â€œIâ€™ll get one for each of us,â€ Andrew volunteered.Â Ignoring Zubinâ€™s slight about being a helpful little elf, Andrew made his way to what Tally Hall and their fans referred to as the junk room.Â It was the largest room in the base, filled with innumerable oddities that were classified as junk in the junk food sort of way â€” magical, marvelous, and detrimental to your health.Â Only two steps into the room and Andrew had immediately set off a box full of small mechanical monkeys that hissed and spat at his foot.Â He bent down and carefully set them on top of a cubicle contraption filled with clocks, hoping he wouldnâ€™t step on a box of combusting marbles next.
Many of the things Andrew passed in the junk room were kept in glass cubicles like the clock machine.Â He liked to think of the glass containers as the type of jars in candy stores to hold things like jellybeans, but really they was more like the glass used to hold lab specimens (as several things in the junk room really were).
With no one around to call him an elf again, Andrew skipped merrily through the aisles the glass boxes made, trying to find what he was looking for. Â Electric rocking chairâ€¦love testerâ€¦ellipsis makerâ€¦ Ah, the odds and ends shelves!Â Crammed between a stack of floating music boxes and a vending machine for spray tans were the vertical rotating shelves where one could find small gadgets that, out of everything in the junk room, were the most useful and the least likely to electrocute you.
Andrew scrolled through the waterwheel of shiny objects before stopping at the small pile of silver lip-shaped mouthpieces.Â While swiping a handful of them off the shelf, his elbow knocked one of the music boxes, making it spin like a top.Â As it slowed, he could more clearly see the face painted on the top of the box: the face of Marvin Yagoda, a gray-haired man on whose broad shoulders he wore red, white, and blue striped suspenders.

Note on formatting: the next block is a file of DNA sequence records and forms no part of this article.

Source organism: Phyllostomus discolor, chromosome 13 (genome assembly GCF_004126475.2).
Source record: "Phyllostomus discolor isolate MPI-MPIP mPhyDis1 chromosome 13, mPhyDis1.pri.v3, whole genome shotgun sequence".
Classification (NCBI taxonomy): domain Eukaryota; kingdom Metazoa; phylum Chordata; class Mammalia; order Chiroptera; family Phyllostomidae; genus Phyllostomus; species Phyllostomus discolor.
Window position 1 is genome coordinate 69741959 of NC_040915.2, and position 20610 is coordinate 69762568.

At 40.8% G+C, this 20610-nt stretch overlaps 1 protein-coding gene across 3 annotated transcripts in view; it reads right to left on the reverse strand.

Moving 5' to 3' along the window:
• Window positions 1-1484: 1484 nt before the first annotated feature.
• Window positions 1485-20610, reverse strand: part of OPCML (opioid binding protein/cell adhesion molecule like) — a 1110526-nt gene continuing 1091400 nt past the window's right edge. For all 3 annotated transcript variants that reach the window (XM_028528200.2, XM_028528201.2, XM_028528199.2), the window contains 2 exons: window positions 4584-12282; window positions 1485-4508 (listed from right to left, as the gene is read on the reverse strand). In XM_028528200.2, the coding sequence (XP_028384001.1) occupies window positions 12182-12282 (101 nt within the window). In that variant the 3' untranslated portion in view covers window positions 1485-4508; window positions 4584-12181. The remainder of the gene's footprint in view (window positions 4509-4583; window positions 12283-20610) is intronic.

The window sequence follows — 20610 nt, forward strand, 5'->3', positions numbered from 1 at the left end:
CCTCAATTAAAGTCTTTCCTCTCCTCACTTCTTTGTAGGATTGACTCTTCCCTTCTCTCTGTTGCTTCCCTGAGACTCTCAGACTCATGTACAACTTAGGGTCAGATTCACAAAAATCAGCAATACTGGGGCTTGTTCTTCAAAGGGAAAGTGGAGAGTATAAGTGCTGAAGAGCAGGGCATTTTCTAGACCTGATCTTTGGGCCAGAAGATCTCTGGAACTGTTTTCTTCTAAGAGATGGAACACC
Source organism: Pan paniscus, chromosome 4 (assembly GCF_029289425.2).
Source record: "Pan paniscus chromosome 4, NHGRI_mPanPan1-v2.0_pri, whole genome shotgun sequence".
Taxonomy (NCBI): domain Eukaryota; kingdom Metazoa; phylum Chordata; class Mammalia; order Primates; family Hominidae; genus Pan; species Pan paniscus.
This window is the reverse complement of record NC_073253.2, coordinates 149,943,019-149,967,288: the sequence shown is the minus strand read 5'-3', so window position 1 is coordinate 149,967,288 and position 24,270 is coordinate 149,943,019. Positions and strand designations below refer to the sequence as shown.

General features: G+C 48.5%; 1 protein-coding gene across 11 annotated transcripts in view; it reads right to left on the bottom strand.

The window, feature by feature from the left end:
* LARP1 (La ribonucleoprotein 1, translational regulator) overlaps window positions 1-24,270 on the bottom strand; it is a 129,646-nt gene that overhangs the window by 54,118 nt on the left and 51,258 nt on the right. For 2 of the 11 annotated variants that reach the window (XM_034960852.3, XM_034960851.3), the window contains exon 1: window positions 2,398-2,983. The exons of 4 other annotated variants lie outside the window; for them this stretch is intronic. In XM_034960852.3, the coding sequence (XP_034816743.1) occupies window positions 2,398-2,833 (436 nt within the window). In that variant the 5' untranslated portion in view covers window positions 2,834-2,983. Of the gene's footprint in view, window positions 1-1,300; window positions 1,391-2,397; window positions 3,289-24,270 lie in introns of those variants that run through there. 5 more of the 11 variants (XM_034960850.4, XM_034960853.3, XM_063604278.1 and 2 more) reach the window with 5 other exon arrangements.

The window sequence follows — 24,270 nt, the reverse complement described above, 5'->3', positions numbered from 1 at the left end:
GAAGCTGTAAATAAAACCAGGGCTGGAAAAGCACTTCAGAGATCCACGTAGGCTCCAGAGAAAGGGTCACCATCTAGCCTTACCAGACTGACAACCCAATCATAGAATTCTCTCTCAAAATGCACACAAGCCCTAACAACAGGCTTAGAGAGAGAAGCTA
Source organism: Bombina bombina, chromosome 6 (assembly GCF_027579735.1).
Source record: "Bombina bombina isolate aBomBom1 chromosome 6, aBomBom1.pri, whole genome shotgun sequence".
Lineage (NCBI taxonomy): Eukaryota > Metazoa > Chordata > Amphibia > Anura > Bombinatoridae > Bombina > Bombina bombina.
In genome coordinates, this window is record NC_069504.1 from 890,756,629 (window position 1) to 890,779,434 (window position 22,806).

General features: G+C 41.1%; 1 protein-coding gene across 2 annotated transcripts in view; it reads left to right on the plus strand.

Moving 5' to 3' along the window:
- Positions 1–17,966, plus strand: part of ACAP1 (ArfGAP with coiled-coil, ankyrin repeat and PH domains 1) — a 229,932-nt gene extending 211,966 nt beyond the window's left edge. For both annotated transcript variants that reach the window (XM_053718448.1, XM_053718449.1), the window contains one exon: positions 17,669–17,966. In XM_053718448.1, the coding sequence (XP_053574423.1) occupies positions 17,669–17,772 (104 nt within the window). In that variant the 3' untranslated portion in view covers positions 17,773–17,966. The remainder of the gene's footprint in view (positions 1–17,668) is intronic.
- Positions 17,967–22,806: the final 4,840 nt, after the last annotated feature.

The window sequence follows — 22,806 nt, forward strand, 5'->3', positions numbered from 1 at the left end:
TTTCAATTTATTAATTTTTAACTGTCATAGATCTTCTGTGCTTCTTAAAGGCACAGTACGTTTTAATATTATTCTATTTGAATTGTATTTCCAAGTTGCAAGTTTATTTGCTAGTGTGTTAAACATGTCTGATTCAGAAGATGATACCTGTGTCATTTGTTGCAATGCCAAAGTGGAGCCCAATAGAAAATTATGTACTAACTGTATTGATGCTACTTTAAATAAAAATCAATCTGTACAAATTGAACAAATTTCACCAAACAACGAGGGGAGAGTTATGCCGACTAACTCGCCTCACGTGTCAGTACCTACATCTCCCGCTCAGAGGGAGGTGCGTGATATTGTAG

Most of the things in the junk room were castoffs from Marvinâ€™s own assortment of oddities, a collection which was by far more vast than that of the junk roomâ€™s.Â With all the dangerous knickknacks that he sent over, Andrew suspected Marvin actually made novelty weapons for a living.Â At this Marvin would always insist that he was just a collector of odd things, and that the Tallies should just enjoy his gifts and let him get back to polishing his ray gunsâ€¦erâ€¦Potato Head figurines.
Resisting the urge to stop and dance to the tune coming out of the Yagoda music box, Andrew stuck the voice modifiers in his pockets and beat a hasty retreat from all the bleeps, whirs, and pops of all the junk room memorabilia.Â â€œNo, we havenâ€™t left yet,â€ he shouted as he got into the hall, not bothering to wait â€˜til he passed Cozâ€™s door, and he returned to the monitor room where he joined the others in their merrymaking.
Soon after, Joe also returned and walked up behind the others, who were all focusing on a screen where they had a video up.Â â€œAll right, fellows, ready to be the big dang heroes?â€
No one responded.
â€œGuys?Â Guys!â€Â He tapped Andrew hard on the shoulder.
â€œShhhh!â€ Andrew hissed, holding up a finger and not looking away from the cartoon mermaid onscreen.Â â€œNot now, woman!Â This is my song!â€
Joe frowned once more, not because the others were now wasting time with princess sing-a-longs, but because he couldnâ€™t decide on a course of action to take just in case the aliens did plan on eating Casey.